Friday, January 30, 2009

Using LIDAR to map floodplain

From press release: Like all streams, the Bitterroot River and its tributaries are constantly shifting, their beds and banks altered by runoff, land use and other factors. But like most communities across the nation, Ravalli County hasn’t kept up to date with its floodplain maps, which were created more than a decade ago.

Now, the county is going digital and airborne to update its 100-year floodplain paper maps in an effort to minimize property damage and protect the riverine ecosystem in the Bitterroot Valley.The National Flood Insurance Program and the Federal Emergency Management Agency (FEMA) are working with states and local communities across the nation on a map modernization programme to develop more accurate floodplain mapping data.

Flooding is the most destructive natural force in the United States, but most floodplain maps nationwide are more than 10 years old and are outdated because of changes in the landscape caused by land use, development, erosion and natural forces, according to FEMA. As part of the map modernization project, Ravalli County is using LIDAR, to create highly detailed topographic maps of private land in the Bitterroot Valley. Nationwide, Ravalli County is one of the few small communities to use LIDAR, a remote sensing system that uses aircraft-mounted lasers.The new digital maps will use LIDAR data, ground surveys and hydrology models to determine the 100-year floodplain.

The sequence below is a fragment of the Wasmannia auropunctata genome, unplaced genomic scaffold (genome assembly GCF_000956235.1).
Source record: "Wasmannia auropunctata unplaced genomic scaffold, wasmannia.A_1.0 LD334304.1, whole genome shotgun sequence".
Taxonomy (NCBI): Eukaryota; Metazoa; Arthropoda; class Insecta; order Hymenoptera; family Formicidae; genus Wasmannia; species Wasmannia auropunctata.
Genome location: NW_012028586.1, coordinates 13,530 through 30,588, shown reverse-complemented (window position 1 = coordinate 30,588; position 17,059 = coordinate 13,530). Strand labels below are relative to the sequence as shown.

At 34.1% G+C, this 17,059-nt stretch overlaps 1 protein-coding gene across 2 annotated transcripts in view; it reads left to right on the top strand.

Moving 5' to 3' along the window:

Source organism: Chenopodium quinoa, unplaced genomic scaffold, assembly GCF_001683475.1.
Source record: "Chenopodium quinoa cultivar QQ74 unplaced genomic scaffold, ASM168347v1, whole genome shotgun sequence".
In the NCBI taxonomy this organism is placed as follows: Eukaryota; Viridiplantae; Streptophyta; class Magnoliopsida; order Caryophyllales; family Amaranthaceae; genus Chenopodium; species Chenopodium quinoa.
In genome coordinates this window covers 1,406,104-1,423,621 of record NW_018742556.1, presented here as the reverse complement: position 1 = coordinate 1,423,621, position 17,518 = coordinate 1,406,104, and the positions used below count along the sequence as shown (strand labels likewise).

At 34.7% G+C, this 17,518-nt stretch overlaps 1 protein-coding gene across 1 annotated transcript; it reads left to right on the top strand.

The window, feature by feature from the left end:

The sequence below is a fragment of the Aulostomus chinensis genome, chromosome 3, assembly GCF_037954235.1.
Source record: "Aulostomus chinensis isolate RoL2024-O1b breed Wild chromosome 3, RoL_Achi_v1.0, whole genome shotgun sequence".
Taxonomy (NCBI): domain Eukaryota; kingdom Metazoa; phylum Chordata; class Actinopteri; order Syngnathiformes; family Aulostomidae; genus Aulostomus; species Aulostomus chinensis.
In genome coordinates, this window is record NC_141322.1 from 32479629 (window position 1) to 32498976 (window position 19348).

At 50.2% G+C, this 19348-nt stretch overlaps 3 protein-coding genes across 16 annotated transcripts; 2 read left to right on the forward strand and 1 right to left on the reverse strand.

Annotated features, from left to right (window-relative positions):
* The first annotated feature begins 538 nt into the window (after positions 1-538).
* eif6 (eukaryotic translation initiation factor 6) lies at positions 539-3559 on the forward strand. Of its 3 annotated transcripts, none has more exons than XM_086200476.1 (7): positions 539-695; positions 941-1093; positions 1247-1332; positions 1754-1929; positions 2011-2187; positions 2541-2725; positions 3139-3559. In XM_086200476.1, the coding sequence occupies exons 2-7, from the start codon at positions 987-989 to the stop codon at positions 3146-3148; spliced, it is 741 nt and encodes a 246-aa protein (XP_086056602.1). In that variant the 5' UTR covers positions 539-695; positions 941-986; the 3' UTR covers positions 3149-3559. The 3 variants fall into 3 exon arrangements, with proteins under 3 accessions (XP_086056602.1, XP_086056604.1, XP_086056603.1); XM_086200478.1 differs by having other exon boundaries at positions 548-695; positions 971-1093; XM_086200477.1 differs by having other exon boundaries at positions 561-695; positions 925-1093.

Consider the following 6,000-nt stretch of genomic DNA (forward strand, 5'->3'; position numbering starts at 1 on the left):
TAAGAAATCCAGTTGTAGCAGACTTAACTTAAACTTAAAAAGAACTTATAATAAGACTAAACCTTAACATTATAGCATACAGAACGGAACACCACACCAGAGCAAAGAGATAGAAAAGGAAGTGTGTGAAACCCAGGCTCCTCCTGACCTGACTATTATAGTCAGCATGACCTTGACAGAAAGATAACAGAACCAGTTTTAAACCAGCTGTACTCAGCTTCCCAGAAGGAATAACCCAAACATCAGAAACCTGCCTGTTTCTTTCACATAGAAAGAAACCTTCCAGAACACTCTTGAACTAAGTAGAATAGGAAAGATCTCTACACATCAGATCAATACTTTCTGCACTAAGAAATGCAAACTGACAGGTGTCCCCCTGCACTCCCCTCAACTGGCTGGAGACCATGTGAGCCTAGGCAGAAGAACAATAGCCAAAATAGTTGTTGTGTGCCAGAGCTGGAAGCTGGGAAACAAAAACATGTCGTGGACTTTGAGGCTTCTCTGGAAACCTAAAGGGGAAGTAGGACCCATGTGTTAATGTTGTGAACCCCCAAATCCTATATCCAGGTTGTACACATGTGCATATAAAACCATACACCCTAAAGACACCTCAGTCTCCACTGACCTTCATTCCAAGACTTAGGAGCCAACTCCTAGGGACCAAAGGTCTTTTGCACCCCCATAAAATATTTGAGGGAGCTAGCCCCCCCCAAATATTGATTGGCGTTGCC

The county currently uses antiquated U.S. Geological Survey topographical maps that have 20 foot to 40 foot contour levels, but LIDAR can detect surface variations down to two foot contours - or enough to detect things as small as a typical backyard burn pile, Hendrix said.

FEMA’s goal is to update paper maps and data, known as Flood Insurance Rate Maps, and convert that information into geographic information systems (GIS) maps and files. The project will upgrade the flood map inventory into a national database that is publicly available in GIS format.


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